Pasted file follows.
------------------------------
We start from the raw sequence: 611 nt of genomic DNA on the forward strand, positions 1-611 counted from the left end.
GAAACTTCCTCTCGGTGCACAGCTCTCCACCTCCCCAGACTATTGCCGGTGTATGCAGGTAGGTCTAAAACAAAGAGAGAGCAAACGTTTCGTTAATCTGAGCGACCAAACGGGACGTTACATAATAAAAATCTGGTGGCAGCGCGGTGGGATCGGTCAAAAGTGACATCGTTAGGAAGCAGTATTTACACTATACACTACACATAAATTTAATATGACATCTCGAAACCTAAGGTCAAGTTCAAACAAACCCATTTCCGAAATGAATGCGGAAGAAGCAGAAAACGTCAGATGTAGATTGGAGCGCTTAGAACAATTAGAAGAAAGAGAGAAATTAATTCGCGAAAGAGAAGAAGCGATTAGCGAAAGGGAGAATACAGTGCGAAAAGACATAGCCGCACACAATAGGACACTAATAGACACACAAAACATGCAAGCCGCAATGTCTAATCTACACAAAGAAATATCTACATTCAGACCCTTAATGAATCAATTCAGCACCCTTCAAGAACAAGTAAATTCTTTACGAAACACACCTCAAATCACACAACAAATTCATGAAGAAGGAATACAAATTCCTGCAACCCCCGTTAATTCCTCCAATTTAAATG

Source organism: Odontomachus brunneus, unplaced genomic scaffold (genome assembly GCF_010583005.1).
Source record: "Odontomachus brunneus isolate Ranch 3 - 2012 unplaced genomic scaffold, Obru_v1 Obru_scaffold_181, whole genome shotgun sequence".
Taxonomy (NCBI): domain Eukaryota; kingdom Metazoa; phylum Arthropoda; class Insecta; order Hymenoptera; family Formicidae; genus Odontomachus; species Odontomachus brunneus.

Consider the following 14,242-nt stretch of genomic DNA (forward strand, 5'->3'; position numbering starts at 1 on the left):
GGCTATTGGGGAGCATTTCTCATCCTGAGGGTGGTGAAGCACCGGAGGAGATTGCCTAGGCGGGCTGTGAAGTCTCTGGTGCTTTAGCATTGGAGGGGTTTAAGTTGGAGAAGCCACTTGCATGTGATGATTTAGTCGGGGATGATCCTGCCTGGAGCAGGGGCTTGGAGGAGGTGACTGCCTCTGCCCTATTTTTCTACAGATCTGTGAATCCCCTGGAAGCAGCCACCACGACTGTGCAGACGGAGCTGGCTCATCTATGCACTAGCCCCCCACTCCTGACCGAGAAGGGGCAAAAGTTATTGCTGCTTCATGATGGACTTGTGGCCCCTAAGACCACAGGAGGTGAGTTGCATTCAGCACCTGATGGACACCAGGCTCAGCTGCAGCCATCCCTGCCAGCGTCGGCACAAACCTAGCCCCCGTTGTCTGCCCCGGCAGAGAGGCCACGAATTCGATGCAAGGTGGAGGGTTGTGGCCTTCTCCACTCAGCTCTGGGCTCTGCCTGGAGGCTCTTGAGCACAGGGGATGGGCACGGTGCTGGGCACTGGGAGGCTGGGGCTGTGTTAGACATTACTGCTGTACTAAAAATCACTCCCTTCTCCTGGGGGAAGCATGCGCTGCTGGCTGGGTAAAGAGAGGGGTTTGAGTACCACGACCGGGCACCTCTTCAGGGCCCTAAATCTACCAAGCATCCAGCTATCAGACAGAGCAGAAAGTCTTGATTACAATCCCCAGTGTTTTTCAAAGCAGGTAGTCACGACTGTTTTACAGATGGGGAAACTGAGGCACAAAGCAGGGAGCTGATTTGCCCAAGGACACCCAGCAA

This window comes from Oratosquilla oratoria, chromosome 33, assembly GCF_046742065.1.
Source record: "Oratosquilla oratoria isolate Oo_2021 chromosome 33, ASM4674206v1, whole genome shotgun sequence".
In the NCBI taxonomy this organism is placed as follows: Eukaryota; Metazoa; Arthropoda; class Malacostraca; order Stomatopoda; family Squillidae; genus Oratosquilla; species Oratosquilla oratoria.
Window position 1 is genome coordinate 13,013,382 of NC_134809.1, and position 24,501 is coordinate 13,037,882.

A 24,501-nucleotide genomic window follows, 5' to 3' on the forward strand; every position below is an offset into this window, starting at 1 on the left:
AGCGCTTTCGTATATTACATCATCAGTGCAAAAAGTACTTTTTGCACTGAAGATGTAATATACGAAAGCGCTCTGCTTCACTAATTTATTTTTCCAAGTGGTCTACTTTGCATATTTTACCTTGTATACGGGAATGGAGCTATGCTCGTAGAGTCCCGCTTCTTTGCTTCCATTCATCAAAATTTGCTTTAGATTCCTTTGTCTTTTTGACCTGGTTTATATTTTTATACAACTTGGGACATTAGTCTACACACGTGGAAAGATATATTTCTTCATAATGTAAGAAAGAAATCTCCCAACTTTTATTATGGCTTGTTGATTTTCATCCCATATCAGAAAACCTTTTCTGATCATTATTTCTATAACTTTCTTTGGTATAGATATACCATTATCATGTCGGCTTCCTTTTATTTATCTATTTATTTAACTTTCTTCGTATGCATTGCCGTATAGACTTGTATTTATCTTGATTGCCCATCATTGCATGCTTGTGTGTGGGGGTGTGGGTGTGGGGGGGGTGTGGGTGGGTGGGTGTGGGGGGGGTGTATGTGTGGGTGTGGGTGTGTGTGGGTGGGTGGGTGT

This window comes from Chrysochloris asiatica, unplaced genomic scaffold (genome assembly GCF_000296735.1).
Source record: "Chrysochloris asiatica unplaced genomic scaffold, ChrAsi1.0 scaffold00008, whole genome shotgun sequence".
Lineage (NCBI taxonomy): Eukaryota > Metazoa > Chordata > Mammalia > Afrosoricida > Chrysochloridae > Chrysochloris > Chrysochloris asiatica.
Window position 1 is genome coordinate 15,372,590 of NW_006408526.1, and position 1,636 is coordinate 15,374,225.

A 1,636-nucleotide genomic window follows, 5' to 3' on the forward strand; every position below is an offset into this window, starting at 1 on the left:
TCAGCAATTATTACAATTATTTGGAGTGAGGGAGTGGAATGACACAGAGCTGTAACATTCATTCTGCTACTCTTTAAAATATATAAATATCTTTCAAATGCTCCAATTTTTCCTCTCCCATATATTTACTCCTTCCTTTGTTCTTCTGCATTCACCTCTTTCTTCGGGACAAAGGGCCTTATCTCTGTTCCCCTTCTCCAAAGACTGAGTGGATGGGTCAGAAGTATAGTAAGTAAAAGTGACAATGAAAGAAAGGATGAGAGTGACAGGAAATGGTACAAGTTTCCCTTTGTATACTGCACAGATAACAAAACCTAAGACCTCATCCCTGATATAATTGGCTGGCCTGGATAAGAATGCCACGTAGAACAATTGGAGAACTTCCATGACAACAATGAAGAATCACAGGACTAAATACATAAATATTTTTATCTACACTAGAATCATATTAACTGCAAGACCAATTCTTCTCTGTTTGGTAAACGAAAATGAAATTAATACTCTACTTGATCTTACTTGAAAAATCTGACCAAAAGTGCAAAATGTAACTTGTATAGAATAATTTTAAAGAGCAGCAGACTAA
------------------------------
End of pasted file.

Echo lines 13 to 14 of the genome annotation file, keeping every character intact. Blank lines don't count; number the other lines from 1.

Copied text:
AGCGCTTTCGTATATTACATCATCAGTGCAAAAAGTACTTTTTGCACTGAAGATGTAATATACGAAAGCGCTCTGCTTCACTAATTTATTTTTCCAAGTGGTCTACTTTGCATATTTTACCTTGTATACGGGAATGGAGCTATGCTCGTAGAGTCCCGCTTCTTTGCTTCCATTCATCAAAATTTGCTTTAGATTCCTTTGTCTTTTTGACCTGGTTTATATTTTTATACAACTTGGGACATTAGTCTACACACGTGGAAAGATATATTTCTTCATAATGTAAGAAAGAAATCTCCCAACTTTTATTATGGCTTGTTGATTTTCATCCCATATCAGAAAACCTTTTCTGATCATTATTTCTATAACTTTCTTTGGTATAGATATACCATTATCATGTCGGCTTCCTTTTATTTATCTATTTATTTAACTTTCTTCGTATGCATTGCCGTATAGACTTGTATTTATCTTGATTGCCCATCATTGCATGCTTGTGTGTGGGGGTGTGGGTGTGGGGGGGGTGTGGGTGGGTGGGTGTGGGGGGGGTGTATGTGTGGGTGTGGGTGTGTGTGGGTGGGTGGGTGT

This window comes from Chrysochloris asiatica, unplaced genomic scaffold (genome assembly GCF_000296735.1).